One of the most common questions that I get on my walking tours, especially in the summer, is whether it snows a lot in Reykjavík. The first summer I said no it doesn’t because at the time it didn’t feel like it snowed that much normally but this summer I was a bit unsure because last winter we had so many consecutive days with snow that I was starting to think I would have to send everyone from the previous summer an e-mail to tell them I was wrong.
I have a pretty positive weather memory, meaning that I remember the good days more than the bad. When I think of the Icelandic summer I always see mild summer nights with midnight sun and a gentle breeze when the reality is that some summers it seems like it never stops raining. Last summer, for example, I think we had three days in June where it didn’t rain at all. I think that was an unusual summer though but it might just be my positive weather outlook again.
So I decided to do some detective work and find out once and for all whether it snows a lot or not.
Question: Does it snow a lot in Reykjavík?
So as it turns out, it doesn’t snow a lot in Reykjavík but it does snow a bit. I found these numbers at the Icelandic met office and to make them easier to digest I made this chart.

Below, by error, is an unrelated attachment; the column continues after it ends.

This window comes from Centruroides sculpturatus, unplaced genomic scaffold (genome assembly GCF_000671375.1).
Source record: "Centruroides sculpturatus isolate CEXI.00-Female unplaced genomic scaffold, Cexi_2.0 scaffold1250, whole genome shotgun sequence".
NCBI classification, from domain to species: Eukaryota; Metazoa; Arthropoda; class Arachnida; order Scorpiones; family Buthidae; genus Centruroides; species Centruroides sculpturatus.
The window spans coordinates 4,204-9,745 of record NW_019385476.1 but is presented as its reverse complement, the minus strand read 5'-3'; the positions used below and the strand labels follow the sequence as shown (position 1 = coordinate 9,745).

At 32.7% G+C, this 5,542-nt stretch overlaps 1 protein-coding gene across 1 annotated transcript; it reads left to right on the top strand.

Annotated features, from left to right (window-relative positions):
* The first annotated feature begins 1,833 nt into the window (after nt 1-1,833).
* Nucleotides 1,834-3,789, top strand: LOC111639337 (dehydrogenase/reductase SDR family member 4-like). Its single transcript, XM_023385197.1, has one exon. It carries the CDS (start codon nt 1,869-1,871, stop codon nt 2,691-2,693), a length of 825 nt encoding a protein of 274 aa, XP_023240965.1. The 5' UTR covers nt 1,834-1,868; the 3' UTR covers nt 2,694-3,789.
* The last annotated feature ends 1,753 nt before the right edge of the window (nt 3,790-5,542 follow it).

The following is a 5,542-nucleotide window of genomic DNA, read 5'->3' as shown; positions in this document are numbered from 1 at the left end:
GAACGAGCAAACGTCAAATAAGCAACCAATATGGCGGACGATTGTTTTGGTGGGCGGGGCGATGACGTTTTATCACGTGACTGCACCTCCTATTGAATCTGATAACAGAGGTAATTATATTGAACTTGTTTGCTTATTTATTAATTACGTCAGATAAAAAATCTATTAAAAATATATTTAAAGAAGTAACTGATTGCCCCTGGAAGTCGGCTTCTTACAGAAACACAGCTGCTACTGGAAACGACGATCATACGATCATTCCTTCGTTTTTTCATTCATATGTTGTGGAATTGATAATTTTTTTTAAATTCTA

According to this, it snows most December, January, February and March and the month where we have most days, on average, where it’s all white is January with 13,6 days. You will also notice that it snows the most in March but it doesn’t seem like the snow sticks as much then.
On average we have about 61,3 days a year where it’s what the Met Office calls completely white but we have snowfall (that sticks or doesn’t stick) 80,2 days a year. In Akureyri, in the north of the country, they have 100,3 all white days and 97,1 days with snowfall.
To compare, according to this, New York gets about 11,1 days of snowfall a year. The UK gets 23,7 days of snowfall or sleet a year but most of their snow is on higher grounds where temperatures are lower. Or so says the UK Met office. Minneapolis gets 37.3 days of snowfall and days with fresh snow.
It’s also interesting to see that snow is only about 7% of the annual precipitation in Reykjavík while sleet is 35%.
So to answer your question: Yes Reykjavík gets a lot of snow compared to places in warmer climates (which shouldn’t come as a big surprise) but it doesn’t get a lot of snow compared to Akureyri for example. For you as a traveler this means that if you are coming to Iceland for snow you’ll probably have better luck in the north of the country.
Disclaimer: These are averages so one year we might have a lot of snow while the next there’s next to none. Please don’t blame me if you book a trip to Iceland based on this information and you get more or less snow than you bargained for. Also, just so you know what we are talking about: According to the Icelandic Met office snow days is when it only snows in a 24 hour period, rain days is when it only rains and sleet is any other combination of the two. If it rains in the morning and snows at night, that is counted as sleet.
This post was last updated on